# PHP Bitwise IP Handling

By Dag, on December 30th, 2016How to properly compare an IP address against a bitmask. Useful for e.g. blocking subnets without using abundant string comparisons.

$BlockedNetworks = array(ip2long("192.168.0.0"), ip2long("10.0.0.0")); $BlockRange = ip2long("255.255.0.0"); $VisitIP = ip2long($_SERVER['REMOTE_ADDR']); foreach ($BlockedNetworks as $BN) { if (($VisitIP & $BlockRange) == $BN) exit(); // or redirect or whatever you want. }

In the example above, any IP in the 192.168.x.x and 10.0.x.x ranges will be matched. The 255 numbers you see in masks represent all 8 bits in an octet being turned on, so comparing against it will always reserve the octet bits without turning them off. Meaning 192.168.1.10 & 255.255.0.0 equals 192.168.0.0 because the last two octets will be turned off during comparison.

**How Does It Work?**

*Bitwise AND(& operator)*. It's what network masks are all about. It's the bitwise operator used in programming if you need to turn off a bit, by comparing to a off-bit/0.

1 & 1 = 1 1 & 0 = 0 0 & 1 = 0

## In Detail

Let's investigate 192.168.1.10, and use that as our IP address of choice. To find out the binary version of this address, we just need to take an empty octet/set of 8 binary bits and turn some of them on so they add up to 192, 168, 1 and 10.Here's a turned off byte/octet:

[0 0 0 0 0 0 0 0]Which represents:[128 64 32 16 8 4 2 1]in decimal values when individually turned on.

To get

**192**we need to turn on

**128 + 64**. The octet now looks like this:

[1 1 0 0 0 0 0 0]

Now that we know how to convert binary into decimal, let's do the whole address:

[11000000].[10101000].[00000001].[00001010]=192.168.1.10

Let's put it on top of the mask and compare bits one by one:

[11000000].[10101000].[00000001].[00001010](192.168.1.10) &[11111111].[11111111].[00000000].[00000000](255.255.0.0) =[11000000].[10101000].[00000000].[00000000](192.168.0.0)

As you see, when comparing 1 AND 1 it will stay 1, while 0 turns it off. Hence why 192.168.1.10 will equal 192.168.0.0 when using bitwise AND comparison. This should give a deeper understanding of network masks works in general and how they work in normal networking.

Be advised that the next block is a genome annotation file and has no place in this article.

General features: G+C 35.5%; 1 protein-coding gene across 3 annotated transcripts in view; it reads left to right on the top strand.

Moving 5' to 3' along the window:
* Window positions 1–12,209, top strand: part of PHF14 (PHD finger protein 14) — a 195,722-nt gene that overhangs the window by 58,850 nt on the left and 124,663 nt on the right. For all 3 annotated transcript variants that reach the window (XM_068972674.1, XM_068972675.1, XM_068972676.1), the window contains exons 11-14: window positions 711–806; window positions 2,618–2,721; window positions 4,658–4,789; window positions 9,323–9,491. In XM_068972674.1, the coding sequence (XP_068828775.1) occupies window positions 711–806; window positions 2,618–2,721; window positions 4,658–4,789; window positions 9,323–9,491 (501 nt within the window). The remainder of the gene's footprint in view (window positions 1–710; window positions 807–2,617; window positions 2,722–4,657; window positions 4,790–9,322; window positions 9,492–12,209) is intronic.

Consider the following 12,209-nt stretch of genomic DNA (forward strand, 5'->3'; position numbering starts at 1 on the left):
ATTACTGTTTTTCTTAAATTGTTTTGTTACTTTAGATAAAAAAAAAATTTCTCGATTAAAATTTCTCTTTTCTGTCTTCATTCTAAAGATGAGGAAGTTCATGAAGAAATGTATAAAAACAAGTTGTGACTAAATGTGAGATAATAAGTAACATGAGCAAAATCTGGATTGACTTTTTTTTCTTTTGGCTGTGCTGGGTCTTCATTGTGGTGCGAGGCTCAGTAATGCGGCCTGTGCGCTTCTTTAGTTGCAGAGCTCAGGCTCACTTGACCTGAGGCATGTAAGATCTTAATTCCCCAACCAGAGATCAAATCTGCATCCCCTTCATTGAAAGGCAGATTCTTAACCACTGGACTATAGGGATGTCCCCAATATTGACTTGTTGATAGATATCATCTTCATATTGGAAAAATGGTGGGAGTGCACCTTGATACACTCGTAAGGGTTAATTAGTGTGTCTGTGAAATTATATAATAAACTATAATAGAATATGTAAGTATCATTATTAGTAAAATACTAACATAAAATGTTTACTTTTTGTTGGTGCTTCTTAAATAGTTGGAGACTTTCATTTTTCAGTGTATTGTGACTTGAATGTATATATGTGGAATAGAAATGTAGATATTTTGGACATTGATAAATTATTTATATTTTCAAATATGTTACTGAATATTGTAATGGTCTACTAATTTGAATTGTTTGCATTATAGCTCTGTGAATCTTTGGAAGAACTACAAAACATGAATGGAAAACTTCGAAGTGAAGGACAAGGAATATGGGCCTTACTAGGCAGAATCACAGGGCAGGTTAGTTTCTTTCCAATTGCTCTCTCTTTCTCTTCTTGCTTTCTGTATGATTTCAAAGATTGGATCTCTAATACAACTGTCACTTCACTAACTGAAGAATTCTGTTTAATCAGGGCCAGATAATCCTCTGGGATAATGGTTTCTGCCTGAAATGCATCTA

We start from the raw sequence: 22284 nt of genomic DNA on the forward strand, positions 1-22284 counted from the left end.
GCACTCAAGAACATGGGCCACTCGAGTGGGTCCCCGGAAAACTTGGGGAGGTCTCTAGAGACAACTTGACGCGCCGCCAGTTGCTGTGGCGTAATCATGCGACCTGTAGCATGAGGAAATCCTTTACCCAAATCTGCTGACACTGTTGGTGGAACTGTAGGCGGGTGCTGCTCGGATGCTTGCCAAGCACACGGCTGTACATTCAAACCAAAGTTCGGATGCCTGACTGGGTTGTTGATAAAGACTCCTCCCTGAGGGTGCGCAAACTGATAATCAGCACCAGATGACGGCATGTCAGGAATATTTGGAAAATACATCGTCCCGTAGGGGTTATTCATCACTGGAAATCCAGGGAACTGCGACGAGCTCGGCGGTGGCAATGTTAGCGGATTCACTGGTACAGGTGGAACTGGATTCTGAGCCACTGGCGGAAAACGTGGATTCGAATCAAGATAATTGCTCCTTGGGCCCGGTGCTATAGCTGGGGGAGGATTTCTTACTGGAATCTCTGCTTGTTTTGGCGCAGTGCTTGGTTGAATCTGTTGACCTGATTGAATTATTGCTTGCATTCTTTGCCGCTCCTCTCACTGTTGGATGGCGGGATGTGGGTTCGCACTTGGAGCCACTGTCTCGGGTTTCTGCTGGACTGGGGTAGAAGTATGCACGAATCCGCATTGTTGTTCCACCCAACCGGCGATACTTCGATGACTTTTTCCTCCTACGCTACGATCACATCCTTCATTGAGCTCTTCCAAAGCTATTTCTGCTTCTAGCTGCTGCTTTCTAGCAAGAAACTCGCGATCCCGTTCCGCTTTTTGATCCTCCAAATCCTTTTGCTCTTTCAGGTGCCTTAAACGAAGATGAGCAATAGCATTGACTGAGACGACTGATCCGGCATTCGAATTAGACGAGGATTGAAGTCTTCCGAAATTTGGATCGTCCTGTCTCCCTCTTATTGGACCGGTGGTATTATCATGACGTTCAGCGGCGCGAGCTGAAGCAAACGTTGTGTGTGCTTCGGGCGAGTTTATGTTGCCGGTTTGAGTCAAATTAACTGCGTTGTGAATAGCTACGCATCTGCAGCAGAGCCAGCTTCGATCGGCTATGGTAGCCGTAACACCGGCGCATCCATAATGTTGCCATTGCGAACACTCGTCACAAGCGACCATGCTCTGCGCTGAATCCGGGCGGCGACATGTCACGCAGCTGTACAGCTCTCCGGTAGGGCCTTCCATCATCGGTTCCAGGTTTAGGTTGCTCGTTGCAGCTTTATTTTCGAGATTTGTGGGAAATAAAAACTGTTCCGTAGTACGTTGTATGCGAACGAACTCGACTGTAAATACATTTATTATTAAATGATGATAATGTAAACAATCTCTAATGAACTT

Same thing works on IPv6 adresses, they are just bigger to deal with (128 bits vs 32) and use hexadecimal number groups instead of octets.

2001:0db8:85a3:0042:1000:8a2e:0370:7334 = 0010000000000001:0000110110111000:1000010110100011:0000000001000010:0001000000000000:1000101000101110:0000001101110000:0111001100110100 A bitmask could look something like: ffff:ffff:ffff:ffff:0000:0000:0000:0000 To match everything in the network when compared directly to it with the algorithm at the beginning of this document: 2001:0db8:85a3:0042:xxxx:xxxx:xxxx:xxxx

## A Quick Note on The Hexadecimal System

It's just a number system with a base of 16 instead of 2 and 10 (0-9 and a-f/A-F). E.g. a value like 0xABCD consists of a prefix (0x) to tell the parser it's actually a hexadecimal value, and the value itself. Since A follows after 9, its value is 10 - and so on up until 15(F). So you got 10, 11, 12 and 13. These are actually just easier ways of representing binary and decimal values since the base of 16 is bigger. A B C and D represents groups of 4 binary bits with a base of 2, and those bits represents the same decimal values with a base of 10 as in the binary system. Knowing this, a convertion between them is always possible even if you choose to do it through math or just value mapping/representation.**One Simple Illustration, To Rule Them All:**

Hexidecimal: 0xABCD = Binary: 0x[1010][1011][1100][1101] > [8+2=10][8+2+1=11][8+4=12][8+4+1=13]. = Decimal: 0x[32768+0+8192+0][2048+0+512+256][128+64+0+0][8+4+0+1] = 43981.